The significance of these inflows for the Pakistani economy can hardly be overstated. During the first half of FY2019-20, remittances accounted for 49.15% of the country’s import receipts and covered almost the entire trade deficit.
The overseas Pakistani community has become more geographically diversified during the past decade, making their remittances more resilient. Remittances from Pakistanis in the Gulf, which made up more than two-third of remittances, are now down to 54%. Whereas there is an increase in remittances from Malaysia, Australia and other Asia-Pacific countries while those from North America and Europe have kept pace.
This diversification has reduced Pakistan’s excessive reliance on oil-exporting economies and kept the economy stable. Another beneficial characteristic of remittances pertains to their generally counter-cyclical nature.
When the Pakistani economy reels from high prices of imported oil, rising remittances from oil-exporting countries keep the damage in check. Conversely, during oil price slump, Pakistanis in Western countries remit more to invest in the country’s growing economy. This pattern may be behind the growth of remittances during the past two months which surprised analysts.
However, the pandemic may endanger this stabilizing role of remittances. The world economy has come to a halt. Airplanes are standing idle; businesses closed; investments are on hold; new hiring has stopped.
All major economic destinations of Pakistani migrants have significantly slowed down. Additionally, the Saudi-Russia oil-price war has seen oil prices plummeting to below $30 per barrel. This has dented the finances of GCC countries. These shocks may eventually show in the volume of remittance inflows to Pakistan. If the global economic weakening prolongs, Pakistani overseas workers will begin losing jobs. Workers, particularly in the Gulf, are often employed in construction and services sectors. These are some of the professions that could be seriously affected from a prolonged lock-out.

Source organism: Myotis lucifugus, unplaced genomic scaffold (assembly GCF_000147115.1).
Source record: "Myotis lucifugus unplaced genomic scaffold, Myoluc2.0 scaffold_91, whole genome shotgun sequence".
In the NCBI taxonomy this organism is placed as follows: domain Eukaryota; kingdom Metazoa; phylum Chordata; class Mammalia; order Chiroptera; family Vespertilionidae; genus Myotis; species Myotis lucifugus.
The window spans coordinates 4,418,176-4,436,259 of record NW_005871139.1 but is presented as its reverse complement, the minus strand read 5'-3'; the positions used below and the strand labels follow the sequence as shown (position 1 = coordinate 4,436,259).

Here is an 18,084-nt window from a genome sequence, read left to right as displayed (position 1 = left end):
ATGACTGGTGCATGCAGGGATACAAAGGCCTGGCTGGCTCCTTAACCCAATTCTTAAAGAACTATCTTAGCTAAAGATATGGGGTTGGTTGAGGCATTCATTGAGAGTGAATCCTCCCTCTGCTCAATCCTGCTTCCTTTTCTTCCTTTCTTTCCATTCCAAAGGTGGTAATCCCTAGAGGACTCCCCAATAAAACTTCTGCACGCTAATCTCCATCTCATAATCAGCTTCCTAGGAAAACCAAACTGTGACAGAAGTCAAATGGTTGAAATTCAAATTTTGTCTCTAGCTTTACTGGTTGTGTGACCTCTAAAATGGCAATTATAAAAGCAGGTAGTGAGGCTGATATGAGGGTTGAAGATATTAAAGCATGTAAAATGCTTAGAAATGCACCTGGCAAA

Even a shortfall of a few billion dollars of remittances may tip the delicate balance in external payments the country had achieved prior to the outbreak. However, with hand carry not a possibility due to travel restrictions and people preferring electronic transfers over currency notes may prove a mitigating factor. This transition may be facilitated by the State Bank, and commercial banks can streamline their electronic remittance products. This will however not lessen the financial difficulties that workers may face due to loss in income.
In the coming future, overseas Pakistani workers will need all the help they can get from the authorities to limit their losses. The government may have to discuss with authorities of GCC and other countries the rights of workers whose job permits expire due to travel restrictions and the payment of pending dues of those who lose their jobs. This will be necessary to ensure the well-being of Pakistan’s key assets.
C-Inflows from Saudi Arabia up 42% as coronavirus spare remittances to Pakistan
Central bank data shows remittances rose by 50.7% during June 2020 to reach a record high of $2,466.2 million
In fiscal year 2020, remittances increased to a historic high of $23.12 billion, 6.4% more than last year
KARACHI: Pakistan received record remittances in June this year, the central bank said on Monday, with total inflows from Saudi Arabia up by 42% compared to last year, which experts say is largely because of the reopening of remittance channels previously shut down after the coronavirus pandemic began at the beginning of the year.